But I agree with you on the K rate. It's pretty hard to argue it's going down when last season was the highest of his career.

  45. Terry Says:

    Biased White sox fan here. Two winters ago, I remember watching EPSN one morning. The scant baseball news consisted of "fantasy player rankings", in which it had the catagory "Top firstbasemen in decline", Paul Konerko was #1 on the list. He's had two great seasons since.

    If he gets 450 career homeruns, he'll make the HOF, in my opinion.

  46. John Autin Says:

    JT, yeah, I missed that Cyril was already talking about GDP rate, not raw totals. My goof.

    Terry, I like Konerko and hope he keeps going strong for years. But there's no recent historical basis for him to make the HOF with less than 500 HRs. Just for one example ... Fred McGriff has everything over Konerko, including a sizable edge in OPS+ and in counting stats, plus outstanding postseason performance -- but he finished with 498 HRs and has gotten no HOF love so far.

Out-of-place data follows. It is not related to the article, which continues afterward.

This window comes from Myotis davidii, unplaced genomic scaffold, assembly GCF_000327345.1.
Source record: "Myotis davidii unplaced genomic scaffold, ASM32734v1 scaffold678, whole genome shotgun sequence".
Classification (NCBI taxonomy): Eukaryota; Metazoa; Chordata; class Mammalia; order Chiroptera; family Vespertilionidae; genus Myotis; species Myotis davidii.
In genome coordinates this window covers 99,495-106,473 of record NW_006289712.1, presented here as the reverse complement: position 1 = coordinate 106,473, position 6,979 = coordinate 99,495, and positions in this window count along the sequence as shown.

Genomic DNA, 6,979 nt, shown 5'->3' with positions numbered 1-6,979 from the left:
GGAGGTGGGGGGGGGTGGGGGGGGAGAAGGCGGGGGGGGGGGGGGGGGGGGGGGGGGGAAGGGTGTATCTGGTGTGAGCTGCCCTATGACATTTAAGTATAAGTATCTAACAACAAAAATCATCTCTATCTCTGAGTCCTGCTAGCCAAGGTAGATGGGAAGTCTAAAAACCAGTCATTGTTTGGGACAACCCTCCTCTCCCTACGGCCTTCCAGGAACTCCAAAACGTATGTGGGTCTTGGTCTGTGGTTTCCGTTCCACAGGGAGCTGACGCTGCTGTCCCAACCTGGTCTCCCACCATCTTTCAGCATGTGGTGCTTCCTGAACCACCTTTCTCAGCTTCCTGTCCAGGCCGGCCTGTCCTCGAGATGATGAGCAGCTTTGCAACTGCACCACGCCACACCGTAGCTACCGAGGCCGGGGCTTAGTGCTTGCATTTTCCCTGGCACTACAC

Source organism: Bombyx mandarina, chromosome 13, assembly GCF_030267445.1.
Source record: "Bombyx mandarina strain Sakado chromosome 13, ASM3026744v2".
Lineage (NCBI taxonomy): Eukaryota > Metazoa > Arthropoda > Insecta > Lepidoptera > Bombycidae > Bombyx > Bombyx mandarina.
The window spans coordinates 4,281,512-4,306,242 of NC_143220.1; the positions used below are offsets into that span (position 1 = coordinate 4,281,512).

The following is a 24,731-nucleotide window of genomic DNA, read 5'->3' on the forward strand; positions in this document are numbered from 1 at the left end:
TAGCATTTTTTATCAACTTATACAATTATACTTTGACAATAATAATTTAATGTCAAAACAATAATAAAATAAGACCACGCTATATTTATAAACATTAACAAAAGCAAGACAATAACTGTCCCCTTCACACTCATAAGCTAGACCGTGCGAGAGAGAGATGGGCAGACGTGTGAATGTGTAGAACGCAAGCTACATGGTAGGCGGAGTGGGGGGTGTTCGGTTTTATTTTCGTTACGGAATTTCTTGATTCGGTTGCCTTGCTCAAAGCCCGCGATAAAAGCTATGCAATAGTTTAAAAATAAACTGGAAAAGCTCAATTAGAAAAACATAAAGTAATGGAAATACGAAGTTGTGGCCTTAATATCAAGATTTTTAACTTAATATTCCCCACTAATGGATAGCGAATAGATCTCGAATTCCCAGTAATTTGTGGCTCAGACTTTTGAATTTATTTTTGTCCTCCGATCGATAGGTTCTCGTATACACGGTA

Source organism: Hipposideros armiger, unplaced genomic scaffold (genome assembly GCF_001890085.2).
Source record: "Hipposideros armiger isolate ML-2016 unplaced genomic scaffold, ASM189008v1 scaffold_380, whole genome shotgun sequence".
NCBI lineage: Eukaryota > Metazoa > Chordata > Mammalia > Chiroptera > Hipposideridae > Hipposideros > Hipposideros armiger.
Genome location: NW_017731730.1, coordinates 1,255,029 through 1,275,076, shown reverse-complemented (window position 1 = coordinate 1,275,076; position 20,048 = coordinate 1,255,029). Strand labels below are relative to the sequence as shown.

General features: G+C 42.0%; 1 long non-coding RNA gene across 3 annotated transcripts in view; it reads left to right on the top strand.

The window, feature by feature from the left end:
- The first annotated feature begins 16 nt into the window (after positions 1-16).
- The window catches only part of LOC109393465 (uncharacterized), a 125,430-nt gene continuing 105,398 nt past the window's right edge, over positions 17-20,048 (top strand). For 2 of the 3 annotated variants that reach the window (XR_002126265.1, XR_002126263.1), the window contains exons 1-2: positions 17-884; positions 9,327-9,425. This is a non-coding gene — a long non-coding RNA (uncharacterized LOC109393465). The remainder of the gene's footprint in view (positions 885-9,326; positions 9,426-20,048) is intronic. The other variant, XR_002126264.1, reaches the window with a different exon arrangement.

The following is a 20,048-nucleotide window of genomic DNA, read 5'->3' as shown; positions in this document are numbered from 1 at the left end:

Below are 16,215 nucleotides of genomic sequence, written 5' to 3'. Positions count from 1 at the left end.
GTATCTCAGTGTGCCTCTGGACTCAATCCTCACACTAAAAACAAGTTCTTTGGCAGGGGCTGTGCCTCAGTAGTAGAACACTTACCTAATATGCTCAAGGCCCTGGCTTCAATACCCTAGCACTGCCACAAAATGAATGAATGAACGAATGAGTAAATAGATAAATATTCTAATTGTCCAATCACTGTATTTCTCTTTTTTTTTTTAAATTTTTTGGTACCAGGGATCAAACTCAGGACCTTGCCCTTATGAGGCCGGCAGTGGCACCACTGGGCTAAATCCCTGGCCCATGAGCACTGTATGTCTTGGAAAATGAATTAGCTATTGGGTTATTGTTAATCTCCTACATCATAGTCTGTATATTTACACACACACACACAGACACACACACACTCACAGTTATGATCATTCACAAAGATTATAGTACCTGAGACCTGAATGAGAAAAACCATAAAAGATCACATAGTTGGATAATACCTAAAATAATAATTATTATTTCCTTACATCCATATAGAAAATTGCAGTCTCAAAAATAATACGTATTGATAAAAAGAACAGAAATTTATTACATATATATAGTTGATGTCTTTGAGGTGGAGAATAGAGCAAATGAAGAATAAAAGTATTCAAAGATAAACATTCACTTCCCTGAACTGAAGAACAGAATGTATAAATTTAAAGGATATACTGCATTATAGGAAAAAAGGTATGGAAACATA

47. Mike Felber Says:

    Nah DOF, your rationalization makes no sense. Andy was NOTsayin g anything wrong, you took things out of context-saw his remarks as nothing like they were due to your own emotional reactions-& should take full responsibility. That he can "handle: it is a sad elision of reality-whether your ideas are right, wrong, crackpot, nasty or not is the question-God is in the details.